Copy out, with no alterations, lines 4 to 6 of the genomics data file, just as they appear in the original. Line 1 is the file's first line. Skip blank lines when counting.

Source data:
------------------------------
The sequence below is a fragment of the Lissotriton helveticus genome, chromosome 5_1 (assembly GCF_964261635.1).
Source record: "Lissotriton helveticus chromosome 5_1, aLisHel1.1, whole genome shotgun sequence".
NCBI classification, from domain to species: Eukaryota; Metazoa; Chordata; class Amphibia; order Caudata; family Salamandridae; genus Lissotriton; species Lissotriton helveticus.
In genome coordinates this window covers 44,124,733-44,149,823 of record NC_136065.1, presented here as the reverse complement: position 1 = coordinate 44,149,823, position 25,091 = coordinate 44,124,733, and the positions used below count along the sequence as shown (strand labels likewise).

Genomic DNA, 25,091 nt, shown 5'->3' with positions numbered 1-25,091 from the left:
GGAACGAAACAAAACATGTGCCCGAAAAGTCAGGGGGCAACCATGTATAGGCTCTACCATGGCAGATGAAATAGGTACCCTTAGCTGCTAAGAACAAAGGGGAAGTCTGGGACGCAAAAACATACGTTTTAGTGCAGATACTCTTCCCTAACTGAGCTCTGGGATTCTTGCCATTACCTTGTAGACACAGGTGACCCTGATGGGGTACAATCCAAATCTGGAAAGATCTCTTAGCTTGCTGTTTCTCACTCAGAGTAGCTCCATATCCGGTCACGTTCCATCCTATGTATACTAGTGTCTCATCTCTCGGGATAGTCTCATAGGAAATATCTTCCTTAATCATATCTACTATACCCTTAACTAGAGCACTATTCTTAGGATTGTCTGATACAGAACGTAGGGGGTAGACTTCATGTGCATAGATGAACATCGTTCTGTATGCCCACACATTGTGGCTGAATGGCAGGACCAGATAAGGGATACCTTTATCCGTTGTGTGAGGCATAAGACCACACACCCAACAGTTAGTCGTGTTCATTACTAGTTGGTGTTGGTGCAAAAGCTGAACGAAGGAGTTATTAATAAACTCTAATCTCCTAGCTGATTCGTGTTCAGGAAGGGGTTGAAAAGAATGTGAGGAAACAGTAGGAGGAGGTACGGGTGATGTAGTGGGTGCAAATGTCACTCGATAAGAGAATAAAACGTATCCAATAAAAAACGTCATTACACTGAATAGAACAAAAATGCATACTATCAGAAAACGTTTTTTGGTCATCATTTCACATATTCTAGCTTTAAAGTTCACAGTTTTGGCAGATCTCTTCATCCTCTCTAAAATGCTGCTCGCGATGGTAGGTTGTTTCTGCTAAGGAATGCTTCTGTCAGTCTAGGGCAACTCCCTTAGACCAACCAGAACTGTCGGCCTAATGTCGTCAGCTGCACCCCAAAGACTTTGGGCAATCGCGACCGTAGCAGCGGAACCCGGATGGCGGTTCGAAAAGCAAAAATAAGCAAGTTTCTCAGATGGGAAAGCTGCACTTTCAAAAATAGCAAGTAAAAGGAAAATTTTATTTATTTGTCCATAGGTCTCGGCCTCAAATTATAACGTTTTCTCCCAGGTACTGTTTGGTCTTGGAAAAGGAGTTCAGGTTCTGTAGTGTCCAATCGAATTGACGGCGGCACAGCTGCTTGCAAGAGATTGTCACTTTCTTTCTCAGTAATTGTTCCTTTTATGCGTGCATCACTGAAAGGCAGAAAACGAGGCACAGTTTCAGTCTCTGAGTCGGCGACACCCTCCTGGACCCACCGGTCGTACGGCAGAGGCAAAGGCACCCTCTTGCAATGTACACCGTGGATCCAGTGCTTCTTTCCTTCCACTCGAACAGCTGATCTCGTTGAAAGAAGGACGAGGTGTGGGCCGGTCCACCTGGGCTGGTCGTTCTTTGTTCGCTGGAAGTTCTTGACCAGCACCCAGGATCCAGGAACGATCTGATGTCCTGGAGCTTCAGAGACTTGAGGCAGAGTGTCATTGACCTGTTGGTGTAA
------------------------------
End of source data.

In genome coordinates this window covers 44,124,733-44,149,823 of record NC_136065.1, presented here as the reverse complement: position 1 = coordinate 44,149,823, position 25,091 = coordinate 44,124,733, and the positions used below count along the sequence as shown (strand labels likewise).

Genomic DNA, 25,091 nt, shown 5'->3' with positions numbered 1-25,091 from the left:
GGAACGAAACAAAACATGTGCCCGAAAAGTCAGGGGGCAACCATGTATAGGCTCTACCATGGCAGATGAAATAGGTACCCTTAGCTGCTAAGAACAAAGGGGAAGTCTGGGACGCAAAAACATACGTTTTAGTGCAGATACTCTTCCCTAACTGAGCTCTGGGATTCTTGCCATTACCTTGTAGACACAGGTGACCCTGATGGGGTACAATCCAAATCTGGAAAGATCTCTTAGCTTGCTGTTTCTCACTCAGAGTAGCTCCATATCCGGTCACGTTCCATCCTATGTATACTAGTGTCTCATCTCTCGGGATAGTCTCATAGGAAATATCTTCCTTAATCATATCTACTATACCCTTAACTAGAGCACTATTCTTAGGATTGTCTGATACAGAACGTAGGGGGTAGACTTCATGTGCATAGATGAACATCGTTCTGTATGCCCACACATTGTGGCTGAATGGCAGGACCAGATAAGGGATACCTTTATCCGTTGTGTGAGGCATAAGACCACACACCCAACAGTTAGTCGTGTTCATTACTAGTTGGTGTTGGTGCAAAAGCTGAACGAAGGAGTTATTAATAAACTCTAATCTCCTAGCTGATTCGTGTTCAGGAAGGGGTTGAAAAGAATGTGAGGAAACAGTAGGAGGAGGTACGGGTGATGTAGTGGGTGCAAATGTCACTCGATAAGAGAATAAAACGTATCCAATAAAAAACGTCATTACACTGAATAGAACAAAAATGCATACTATCAGAAAACGTTTTTTGGTCATCATTTCACATATTCTAGCTTTAAAGTTCACAGTTTTGGCAGATCTCTTCATCCTCTCTAAAATGCTGCTCGCGATGGTAGGTTGTTTCTGCTAAGGAATGCTTCTGTCAGTCTAGGGCAACTCCCTTAGACCAACCAGAACTGTCGGCCTAATGTCGTCAGCTGCACCCCAAAGACTTTGGGCAATCGCGACCGTAGCAGCGGAACCCGGATGGCGGTTCGAAAAGCAAAAATAAGCAAGTTTCTCAGATGGGAAAGCTGCACTTTCAAAAATAGCAAGTAAAAGGAAAATTTTATTTATTTGTCCATAGGTCTCGGCCTCAAATTATAACGTTTTCTCCCAGGTACTGTTTGGTCTTGGAAAAGGAGTTCAGGTTCTGTAGTGTCCAATCGAATTGACGGCGGCACAGCTGCTTGCAAGAGATTGTCACTTTCTTTCTCAGTAATTGTTCCTTTTATGCGTGCATCACTGAAAGGCAGAAAACGAGGCACAGTTTCAGTCTCTGAGTCGGCGACACCCTCCTGGACCCACCGGTCGTACGGCAGAGGCAAAGGCACCCTCTTGCAATGTACACCGTGGATCCAGTGCTTCTTTCCTTCCACTCGAACAGCTGATCTCGTTGAAAGAAGGACGAGGTGTGGGCCGGTCCACCTGGGCTGGTCGTTCTTTGTTCGCTGGAAGTTCTTGACCAGCACCCAGGATCCAGGAACGATCTGATGTCCTGGAGCTTCAGAGACTTGAGGCAGAGTGTCATTGACCTGTTGGTGTAA